Latest Lunar soil Stories
They are the darkest and coldest places on the surface of the moon, but deep in the craters of the polar regions, electrical activity may be creating a kind of “sparking” that has driven changes in lunar soil evolution.
NASA's Lunar Atmosphere and Dust Environment Explorer (LADEE) observatory has sent its first images of the moon back to Earth. These images represent the first time that NASA officials have commanded LADEE to send images back to Earth.
The full moon has long been linked to strange events and even stranger behavior, even though careful scrutiny has dispelled any association. So when scientists bounced signals off the lunar surface on full moon nights and only received faint echoes in return, they went looking for an explanation based in reason, not superstition.
A Hungarian team competing for the Google Lunar XPRIZE has completed a successful simulation of its rover mission. The Google Lunar XPRIZE is offering $40 million to the first private company that is able to land safely on the surface of the Moon.
A Japanese civil engineering and construction firm says it wants to construct a massive "solar belt" around the equator of the moon that would act as a giant solar panel.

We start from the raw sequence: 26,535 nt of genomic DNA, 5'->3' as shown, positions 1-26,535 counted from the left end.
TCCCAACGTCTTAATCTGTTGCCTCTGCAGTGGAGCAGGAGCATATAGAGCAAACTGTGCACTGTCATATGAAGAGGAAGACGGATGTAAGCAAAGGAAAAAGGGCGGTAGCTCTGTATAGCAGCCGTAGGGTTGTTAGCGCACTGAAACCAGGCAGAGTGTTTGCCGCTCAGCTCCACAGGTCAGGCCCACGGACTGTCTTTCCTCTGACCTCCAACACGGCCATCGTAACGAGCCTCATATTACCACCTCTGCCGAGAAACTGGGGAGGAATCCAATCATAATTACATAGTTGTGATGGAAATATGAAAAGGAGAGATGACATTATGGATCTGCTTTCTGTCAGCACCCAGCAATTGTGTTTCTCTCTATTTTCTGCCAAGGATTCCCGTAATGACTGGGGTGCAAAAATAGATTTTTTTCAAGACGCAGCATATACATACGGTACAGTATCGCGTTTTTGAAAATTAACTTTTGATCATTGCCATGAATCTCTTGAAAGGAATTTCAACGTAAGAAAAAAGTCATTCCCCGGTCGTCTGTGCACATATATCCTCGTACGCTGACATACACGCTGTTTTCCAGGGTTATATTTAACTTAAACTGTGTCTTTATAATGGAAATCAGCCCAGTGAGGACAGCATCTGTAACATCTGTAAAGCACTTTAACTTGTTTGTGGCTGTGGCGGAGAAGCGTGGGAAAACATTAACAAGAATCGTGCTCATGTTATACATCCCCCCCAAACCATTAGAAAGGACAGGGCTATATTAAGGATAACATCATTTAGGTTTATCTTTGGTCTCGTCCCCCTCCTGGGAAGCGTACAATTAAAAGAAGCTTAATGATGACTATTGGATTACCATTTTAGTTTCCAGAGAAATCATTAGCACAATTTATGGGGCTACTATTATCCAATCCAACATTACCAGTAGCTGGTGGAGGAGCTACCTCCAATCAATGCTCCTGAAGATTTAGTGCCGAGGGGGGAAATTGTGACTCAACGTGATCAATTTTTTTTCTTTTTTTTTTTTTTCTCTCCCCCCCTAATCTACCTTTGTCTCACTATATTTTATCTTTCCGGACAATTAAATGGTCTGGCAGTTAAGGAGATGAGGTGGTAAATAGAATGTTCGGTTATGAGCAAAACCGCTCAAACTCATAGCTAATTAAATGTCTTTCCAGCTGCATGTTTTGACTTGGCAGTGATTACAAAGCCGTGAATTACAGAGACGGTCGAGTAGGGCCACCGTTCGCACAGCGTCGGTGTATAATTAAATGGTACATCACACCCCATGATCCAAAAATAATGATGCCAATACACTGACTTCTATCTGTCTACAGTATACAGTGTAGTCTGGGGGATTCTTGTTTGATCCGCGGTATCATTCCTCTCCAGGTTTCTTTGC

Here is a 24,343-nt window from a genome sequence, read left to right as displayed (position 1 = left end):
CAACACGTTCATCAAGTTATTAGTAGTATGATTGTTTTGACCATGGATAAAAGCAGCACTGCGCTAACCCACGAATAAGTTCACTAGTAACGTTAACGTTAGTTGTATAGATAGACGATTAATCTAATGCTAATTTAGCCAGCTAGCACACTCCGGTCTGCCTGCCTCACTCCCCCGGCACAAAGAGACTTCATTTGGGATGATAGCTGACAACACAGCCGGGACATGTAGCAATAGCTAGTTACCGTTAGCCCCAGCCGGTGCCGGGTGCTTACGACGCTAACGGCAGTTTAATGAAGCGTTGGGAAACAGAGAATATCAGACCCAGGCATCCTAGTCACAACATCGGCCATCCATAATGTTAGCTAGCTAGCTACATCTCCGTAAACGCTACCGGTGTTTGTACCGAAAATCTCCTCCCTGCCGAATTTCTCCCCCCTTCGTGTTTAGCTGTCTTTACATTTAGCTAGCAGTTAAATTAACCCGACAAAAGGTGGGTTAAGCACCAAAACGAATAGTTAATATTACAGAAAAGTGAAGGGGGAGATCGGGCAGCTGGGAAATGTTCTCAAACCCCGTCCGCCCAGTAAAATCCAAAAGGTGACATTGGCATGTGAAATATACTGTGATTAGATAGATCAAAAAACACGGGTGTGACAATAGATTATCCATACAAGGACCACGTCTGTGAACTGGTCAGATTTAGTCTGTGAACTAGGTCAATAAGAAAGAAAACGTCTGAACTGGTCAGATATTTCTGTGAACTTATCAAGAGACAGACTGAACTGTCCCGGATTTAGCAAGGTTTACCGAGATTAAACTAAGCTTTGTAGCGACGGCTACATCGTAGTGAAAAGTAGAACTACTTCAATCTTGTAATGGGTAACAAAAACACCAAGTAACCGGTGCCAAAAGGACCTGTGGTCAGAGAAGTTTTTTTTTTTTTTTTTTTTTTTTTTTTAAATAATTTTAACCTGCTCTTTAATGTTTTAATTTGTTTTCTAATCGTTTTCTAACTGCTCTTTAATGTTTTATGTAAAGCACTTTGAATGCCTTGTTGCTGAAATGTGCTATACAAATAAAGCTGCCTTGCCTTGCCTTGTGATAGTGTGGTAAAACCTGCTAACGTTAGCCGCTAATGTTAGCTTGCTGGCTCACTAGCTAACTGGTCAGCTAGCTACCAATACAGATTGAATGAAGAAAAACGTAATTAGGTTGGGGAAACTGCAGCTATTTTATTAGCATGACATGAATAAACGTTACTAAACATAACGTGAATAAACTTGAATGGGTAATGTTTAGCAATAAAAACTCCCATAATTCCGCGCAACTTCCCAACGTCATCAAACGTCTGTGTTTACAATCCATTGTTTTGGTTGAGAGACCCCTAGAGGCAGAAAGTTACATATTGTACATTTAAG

According to a report from China’s state-run media agency Xinhua, the world’s most populous nation will launch a rocket in early December carrying its first lunar rover.
n 1969, Neil Armstrong took man's first otherworldly steps onto the lunar surface. He had no idea what a nuisance the soil beneath his feet would prove to be at the time. Scratchy lunar dust clung to everything it touched.
“Yes, the Moon does have an atmosphere,” says Richard Elphic, the project scientist for LADEE at NASA Ames. “It’s just much more tenuous than ours.”
A French team of scientists have modeled how rovers traveling across the surface of the Moon might be affected by dust.
Researchers from NASA and the University of New Hampshire believe they have shed a light on the cosmic activity occurring on the dark side of the moon.
- A poem in which the author retracts something said in an earlier poem.